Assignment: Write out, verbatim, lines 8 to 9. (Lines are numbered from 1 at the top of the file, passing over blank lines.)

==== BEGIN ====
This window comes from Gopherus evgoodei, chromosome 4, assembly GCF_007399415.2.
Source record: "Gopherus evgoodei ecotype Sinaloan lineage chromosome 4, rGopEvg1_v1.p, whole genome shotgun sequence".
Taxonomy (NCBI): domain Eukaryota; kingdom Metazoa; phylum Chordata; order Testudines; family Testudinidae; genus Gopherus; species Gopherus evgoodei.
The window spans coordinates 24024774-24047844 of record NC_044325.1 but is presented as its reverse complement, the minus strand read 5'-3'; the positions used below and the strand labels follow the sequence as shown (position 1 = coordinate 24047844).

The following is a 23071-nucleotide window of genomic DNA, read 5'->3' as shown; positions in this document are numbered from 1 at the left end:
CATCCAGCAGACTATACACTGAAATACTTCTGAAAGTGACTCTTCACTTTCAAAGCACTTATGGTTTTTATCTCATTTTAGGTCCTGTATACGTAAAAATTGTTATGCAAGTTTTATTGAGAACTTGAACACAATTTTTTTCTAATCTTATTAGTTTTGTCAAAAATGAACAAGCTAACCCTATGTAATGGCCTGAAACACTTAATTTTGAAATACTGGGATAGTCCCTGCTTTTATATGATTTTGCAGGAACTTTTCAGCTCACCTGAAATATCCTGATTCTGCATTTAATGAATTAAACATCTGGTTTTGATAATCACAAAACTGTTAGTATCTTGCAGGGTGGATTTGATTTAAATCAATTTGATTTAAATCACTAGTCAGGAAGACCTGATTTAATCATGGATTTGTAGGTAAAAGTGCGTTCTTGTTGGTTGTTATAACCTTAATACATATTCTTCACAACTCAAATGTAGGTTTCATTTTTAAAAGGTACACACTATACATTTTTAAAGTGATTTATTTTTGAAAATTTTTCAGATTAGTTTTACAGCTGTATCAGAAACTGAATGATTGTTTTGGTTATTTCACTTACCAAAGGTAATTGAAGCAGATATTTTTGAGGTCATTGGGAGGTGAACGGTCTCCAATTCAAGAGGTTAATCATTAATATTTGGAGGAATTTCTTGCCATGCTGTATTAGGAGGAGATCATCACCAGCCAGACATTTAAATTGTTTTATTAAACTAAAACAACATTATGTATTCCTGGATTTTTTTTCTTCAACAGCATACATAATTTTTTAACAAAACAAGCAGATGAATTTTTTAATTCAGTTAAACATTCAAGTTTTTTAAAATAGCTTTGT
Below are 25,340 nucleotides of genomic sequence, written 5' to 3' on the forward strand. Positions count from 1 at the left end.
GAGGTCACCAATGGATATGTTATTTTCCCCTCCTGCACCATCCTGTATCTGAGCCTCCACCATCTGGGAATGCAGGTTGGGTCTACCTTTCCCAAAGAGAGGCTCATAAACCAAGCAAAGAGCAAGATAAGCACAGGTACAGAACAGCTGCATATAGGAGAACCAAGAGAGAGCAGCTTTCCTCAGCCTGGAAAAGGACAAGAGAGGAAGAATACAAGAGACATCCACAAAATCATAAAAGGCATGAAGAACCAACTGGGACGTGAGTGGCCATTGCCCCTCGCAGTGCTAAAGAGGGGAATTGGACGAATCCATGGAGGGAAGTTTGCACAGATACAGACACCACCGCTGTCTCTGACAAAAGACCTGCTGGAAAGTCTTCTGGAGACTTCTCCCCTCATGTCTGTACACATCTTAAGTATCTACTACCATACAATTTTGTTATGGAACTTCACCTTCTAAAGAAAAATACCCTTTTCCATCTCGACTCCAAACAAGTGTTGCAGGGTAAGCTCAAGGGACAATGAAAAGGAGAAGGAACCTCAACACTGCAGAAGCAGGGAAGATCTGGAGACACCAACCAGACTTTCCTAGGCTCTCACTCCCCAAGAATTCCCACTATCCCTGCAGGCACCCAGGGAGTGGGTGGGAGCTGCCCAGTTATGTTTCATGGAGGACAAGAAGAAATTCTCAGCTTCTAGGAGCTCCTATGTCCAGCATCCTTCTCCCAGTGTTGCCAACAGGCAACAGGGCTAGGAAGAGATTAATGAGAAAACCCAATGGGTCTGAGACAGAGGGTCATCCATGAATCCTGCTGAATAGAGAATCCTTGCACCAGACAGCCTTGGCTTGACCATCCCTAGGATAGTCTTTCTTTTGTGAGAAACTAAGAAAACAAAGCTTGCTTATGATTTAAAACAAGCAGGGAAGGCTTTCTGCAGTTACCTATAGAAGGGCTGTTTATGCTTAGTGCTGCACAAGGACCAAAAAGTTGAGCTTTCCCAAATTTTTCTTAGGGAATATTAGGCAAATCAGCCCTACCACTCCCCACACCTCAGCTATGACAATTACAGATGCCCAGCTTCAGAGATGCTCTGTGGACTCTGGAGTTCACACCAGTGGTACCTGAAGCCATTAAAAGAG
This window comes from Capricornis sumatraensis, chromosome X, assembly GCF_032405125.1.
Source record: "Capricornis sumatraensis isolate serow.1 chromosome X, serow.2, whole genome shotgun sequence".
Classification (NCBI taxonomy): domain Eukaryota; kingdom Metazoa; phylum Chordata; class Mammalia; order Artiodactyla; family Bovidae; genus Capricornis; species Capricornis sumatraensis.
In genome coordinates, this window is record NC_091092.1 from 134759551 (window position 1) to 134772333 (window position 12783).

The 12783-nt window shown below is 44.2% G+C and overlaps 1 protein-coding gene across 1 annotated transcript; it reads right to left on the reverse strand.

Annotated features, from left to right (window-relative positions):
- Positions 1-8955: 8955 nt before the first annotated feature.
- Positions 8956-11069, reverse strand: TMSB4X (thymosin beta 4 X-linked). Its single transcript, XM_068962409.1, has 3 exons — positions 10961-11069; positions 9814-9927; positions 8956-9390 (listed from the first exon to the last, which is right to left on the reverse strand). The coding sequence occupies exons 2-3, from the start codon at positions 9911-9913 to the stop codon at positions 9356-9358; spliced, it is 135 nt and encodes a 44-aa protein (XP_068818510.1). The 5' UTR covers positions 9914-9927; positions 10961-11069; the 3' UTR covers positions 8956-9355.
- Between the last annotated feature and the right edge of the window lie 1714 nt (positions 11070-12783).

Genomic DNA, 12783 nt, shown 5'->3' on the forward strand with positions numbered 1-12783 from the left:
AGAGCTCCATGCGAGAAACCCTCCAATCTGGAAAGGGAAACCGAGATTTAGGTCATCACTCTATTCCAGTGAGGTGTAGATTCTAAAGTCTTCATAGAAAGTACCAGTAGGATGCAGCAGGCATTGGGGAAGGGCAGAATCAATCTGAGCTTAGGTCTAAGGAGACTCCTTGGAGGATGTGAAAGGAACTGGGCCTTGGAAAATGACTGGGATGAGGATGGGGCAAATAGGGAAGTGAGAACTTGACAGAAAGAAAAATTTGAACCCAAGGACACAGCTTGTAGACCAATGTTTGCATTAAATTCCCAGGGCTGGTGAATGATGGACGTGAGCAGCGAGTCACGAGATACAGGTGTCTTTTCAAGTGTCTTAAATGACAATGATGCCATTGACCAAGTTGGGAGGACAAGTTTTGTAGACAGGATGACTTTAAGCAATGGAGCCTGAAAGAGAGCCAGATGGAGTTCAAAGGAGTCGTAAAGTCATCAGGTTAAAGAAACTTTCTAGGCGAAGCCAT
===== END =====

GAGGTCACCAATGGATATGTTATTTTCCCCTCCTGCACCATCCTGTATCTGAGCCTCCACCATCTGGGAATGCAGGTTGGGTCTACCTTTCCCAAAGAGAGGCTCATAAACCAAGCAAAGAGCAAGATAAGCACAGGTACAGAACAGCTGCATATAGGAGAACCAAGAGAGAGCAGCTTTCCTCAGCCTGGAAAAGGACAAGAGAGGAAGAATACAAGAGACATCCACAAAATCATAAAAGGCATGAAGAACCAACTGGGACGTGAGTGGCCATTGCCCCTCGCAGTGCTAAAGAGGGGAATTGGACGAATCCATGGAGGGAAGTTTGCACAGATACAGACACCACCGCTGTCTCTGACAAAAGACCTGCTGGAAAGTCTTCTGGAGACTTCTCCCCTCATGTCTGTACACATCTTAAGTATCTACTACCATACAATTTTGTTATGGAACTTCACCTTCTAAAGAAAAATACCCTTTTCCATCTCGACTCCAAACAAGTGTTGCAGGGTAAGCTCAAGGGACAATGAAAAGGAGAAGGAACCTCAACACTGCAGAAGCAGGGAAGATCTGGAGACACCAACCAGACTTTCCTAGGCTCTCACTCCCCAAGAATTCCCACTATCCCTGCAGGCACCCAGGGAGTGGGTGGGAGCTGCCCAGTTATGTTTCATGGAGGACAAGAAGAAATTCTCAGCTTCTAGGAGCTCCTATGTCCAGCATCCTTCTCCCAGTGTTGCCAACAGGCAACAGGGCTAGGAAGAGATTAATGAGAAAACCCAATGGGTCTGAGACAGAGGGTCATCCATGAATCCTGCTGAATAGAGAATCCTTGCACCAGACAGCCTTGGCTTGACCATCCCTAGGATAGTCTTTCTTTTGTGAGAAACTAAGAAAACAAAGCTTGCTTATGATTTAAAACAAGCAGGGAAGGCTTTCTGCAGTTACCTATAGAAGGGCTGTTTATGCTTAGTGCTGCACAAGGACCAAAAAGTTGAGCTTTCCCAAATTTTTCTTAGGGAATATTAGGCAAATCAGCCCTACCACTCCCCACACCTCAGCTATGACAATTACAGATGCCCAGCTTCAGAGATGCTCTGTGGACTCTGGAGTTCACACCAGTGGTACCTGAAGCCATTAAAAGAG
This window comes from Capricornis sumatraensis, chromosome X, assembly GCF_032405125.1.